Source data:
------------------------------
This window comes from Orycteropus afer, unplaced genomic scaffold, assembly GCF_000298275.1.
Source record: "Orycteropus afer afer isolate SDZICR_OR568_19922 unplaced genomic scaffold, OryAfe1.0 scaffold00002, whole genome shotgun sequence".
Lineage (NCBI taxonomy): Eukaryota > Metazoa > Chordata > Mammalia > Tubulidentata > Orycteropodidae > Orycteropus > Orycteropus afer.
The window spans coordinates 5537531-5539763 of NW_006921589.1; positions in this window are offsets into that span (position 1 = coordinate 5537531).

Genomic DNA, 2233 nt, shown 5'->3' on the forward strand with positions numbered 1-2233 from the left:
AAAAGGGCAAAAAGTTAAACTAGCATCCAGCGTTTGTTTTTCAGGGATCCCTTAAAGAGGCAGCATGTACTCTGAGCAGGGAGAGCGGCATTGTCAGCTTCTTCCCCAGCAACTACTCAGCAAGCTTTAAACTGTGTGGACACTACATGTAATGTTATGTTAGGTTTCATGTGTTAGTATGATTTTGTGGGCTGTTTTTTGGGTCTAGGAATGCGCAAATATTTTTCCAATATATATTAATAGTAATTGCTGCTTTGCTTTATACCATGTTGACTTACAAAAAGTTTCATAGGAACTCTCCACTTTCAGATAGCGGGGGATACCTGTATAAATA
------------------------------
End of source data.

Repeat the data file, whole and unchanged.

This window comes from Orycteropus afer, unplaced genomic scaffold, assembly GCF_000298275.1.
Source record: "Orycteropus afer afer isolate SDZICR_OR568_19922 unplaced genomic scaffold, OryAfe1.0 scaffold00002, whole genome shotgun sequence".
Lineage (NCBI taxonomy): Eukaryota > Metazoa > Chordata > Mammalia > Tubulidentata > Orycteropodidae > Orycteropus > Orycteropus afer.
The window spans coordinates 5537531-5539763 of NW_006921589.1; positions in this window are offsets into that span (position 1 = coordinate 5537531).

Genomic DNA, 2233 nt, shown 5'->3' on the forward strand with positions numbered 1-2233 from the left:
AAAAGGGCAAAAAGTTAAACTAGCATCCAGCGTTTGTTTTTCAGGGATCCCTTAAAGAGGCAGCATGTACTCTGAGCAGGGAGAGCGGCATTGTCAGCTTCTTCCCCAGCAACTACTCAGCAAGCTTTAAACTGTGTGGACACTACATGTAATGTTATGTTAGGTTTCATGTGTTAGTATGATTTTGTGGGCTGTTTTTTGGGTCTAGGAATGCGCAAATATTTTTCCAATATATATTAATAGTAATTGCTGCTTTGCTTTATACCATGTTGACTTACAAAAAGTTTCATAGGAACTCTCCACTTTCAGATAGCGGGGGATACCTGTATAAATA